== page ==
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Comment Adessor Ergonomic (Score 2) 452

I'm not sure you have to spend a lot of money to get a great keyboard. I've been using an Adesso keyboards for about 5-6 years (Tru-Form Media Contoured Ergonomic Keyboard (PCK-208B)).

I haven't had to replace one of these, and they're truly ergonomic. I switched to an ergonomic keyboard after writing my dissertation gave me pain in my wrists using a standard keyboard. Getting used to an ergonomic keyboard makes a world of difference for wrist pain, and it's completely natural to switch back to a conventional keyboard. I'd also be careful in buying Microsoft ergonomic keyboards. These tend to separate the left- and right-hand keys, but do not slant the keys to match the natural angle of your hands when typing. The above Adesso keyboard (and keyboards from other manufacturers) have angled keys that more closely match the natural orientation of your hands when typing.

Another great input interface is the trackball. I use the Logitech M570 Wireless Trackball. I've found that keeping your mouse arm stationary goes a long way for wrist and arm pain too. These take a bit of getting used to, but they're well worth the commitment. The only drawback is that I have to clean my trackball once every couple of days.

Submission + - White House Petition Signatures Needed for Helium Supply Closure (

An anonymous reader writes: With the pending closure of the Federal Helium Reserve on October 7, 2013, we are facing a loss in the availability of 42% of the US crude Helium supply and 1/3 for the world's supply. Helium's unique physical properties make it vital for scientific research, medicine, hospitals and manufacturing, and greatly reducing its availability will have a devastating impact on these industries. We are requesting your help by signing our We the People petition to the White House.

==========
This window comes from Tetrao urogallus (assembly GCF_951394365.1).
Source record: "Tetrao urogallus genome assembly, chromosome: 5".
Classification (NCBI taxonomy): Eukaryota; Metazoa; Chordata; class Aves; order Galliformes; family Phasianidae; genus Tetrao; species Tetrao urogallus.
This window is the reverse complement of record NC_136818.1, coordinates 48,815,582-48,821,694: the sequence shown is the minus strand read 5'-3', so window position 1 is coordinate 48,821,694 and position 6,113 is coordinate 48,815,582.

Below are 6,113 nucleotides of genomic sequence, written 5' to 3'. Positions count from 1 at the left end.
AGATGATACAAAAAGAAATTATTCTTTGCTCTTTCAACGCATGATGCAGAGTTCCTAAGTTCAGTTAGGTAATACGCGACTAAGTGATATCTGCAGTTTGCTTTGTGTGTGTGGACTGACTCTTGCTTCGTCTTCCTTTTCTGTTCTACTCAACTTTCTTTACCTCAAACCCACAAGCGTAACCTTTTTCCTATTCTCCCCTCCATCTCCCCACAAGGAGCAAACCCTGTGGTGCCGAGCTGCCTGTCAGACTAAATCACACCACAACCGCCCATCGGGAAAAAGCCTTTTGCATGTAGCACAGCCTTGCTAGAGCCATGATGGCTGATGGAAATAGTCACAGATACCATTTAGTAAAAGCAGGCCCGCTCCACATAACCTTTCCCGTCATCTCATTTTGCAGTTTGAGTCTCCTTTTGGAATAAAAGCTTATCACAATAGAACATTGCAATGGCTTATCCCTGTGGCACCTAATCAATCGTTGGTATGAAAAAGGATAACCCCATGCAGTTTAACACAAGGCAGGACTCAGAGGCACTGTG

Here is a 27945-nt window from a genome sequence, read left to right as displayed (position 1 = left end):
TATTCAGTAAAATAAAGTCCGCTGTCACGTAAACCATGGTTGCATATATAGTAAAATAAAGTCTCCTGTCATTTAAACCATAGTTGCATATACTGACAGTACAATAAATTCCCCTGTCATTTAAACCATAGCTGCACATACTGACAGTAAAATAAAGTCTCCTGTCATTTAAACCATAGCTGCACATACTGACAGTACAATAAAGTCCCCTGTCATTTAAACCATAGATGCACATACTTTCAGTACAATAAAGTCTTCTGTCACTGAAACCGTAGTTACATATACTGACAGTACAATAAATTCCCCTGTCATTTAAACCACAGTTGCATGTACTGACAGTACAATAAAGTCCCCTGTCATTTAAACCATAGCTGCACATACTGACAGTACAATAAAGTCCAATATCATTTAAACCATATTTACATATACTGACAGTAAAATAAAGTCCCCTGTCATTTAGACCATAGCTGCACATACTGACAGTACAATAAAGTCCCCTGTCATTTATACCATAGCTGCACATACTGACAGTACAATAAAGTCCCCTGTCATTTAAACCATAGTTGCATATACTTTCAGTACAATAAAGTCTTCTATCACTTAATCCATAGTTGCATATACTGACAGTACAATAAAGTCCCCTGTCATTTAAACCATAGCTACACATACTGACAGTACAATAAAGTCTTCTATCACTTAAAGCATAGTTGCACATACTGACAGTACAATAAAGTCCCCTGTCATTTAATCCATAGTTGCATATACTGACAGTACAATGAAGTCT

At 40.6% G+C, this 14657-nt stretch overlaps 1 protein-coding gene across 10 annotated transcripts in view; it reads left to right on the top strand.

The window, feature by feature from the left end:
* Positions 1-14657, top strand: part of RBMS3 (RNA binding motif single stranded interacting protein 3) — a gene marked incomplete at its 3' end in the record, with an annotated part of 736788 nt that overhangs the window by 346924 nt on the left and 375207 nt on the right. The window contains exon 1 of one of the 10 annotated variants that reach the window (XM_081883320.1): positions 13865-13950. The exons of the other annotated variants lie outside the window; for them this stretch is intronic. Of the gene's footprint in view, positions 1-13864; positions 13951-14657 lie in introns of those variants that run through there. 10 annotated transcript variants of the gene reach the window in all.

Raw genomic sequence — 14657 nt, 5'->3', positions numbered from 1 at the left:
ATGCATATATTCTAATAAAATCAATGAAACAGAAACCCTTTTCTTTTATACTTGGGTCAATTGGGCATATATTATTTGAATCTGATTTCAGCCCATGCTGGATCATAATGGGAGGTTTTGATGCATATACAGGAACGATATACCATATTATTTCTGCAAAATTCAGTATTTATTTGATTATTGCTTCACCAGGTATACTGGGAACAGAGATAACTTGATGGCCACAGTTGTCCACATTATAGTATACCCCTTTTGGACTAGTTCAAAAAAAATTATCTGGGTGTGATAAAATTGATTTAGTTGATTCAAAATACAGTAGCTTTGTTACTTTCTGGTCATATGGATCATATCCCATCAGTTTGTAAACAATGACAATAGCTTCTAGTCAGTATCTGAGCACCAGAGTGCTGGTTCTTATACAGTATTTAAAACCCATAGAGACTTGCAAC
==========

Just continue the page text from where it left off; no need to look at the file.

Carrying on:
Comment A shocking statement (Score 4, Insightful) 692

No one would argue that Steve Jobs made important contributions to modern computing. However, it's hardly surprising that a CEO, such as Ellison, would have an inflated perception of the importance of one individual (i.e. the CEO) to the success of a company. If he didn't believe that, then it would be hard to justify the millions he pays himself every year.

Comment I don't think this will work (Score 2) 40

And this is why: regular people aren't qualified to evaluate good research. They also aren't qualified to evaluate research progress. I don't think you can produce a sustainable system for funding without review from your peers. You need experts to look at a carefully designed research project and decide whether it's feasible, worth the investment and whether the researchers are qualified to do the work. A system built without peer review may be successful at first, but ultimately, it will lead to disappointment and wasted money. (That said, it would be better if there were a mechanism to donate your money directly to the NSF and NIH extramural research funding agencies with targets for, say, AIDS research or superconductors.)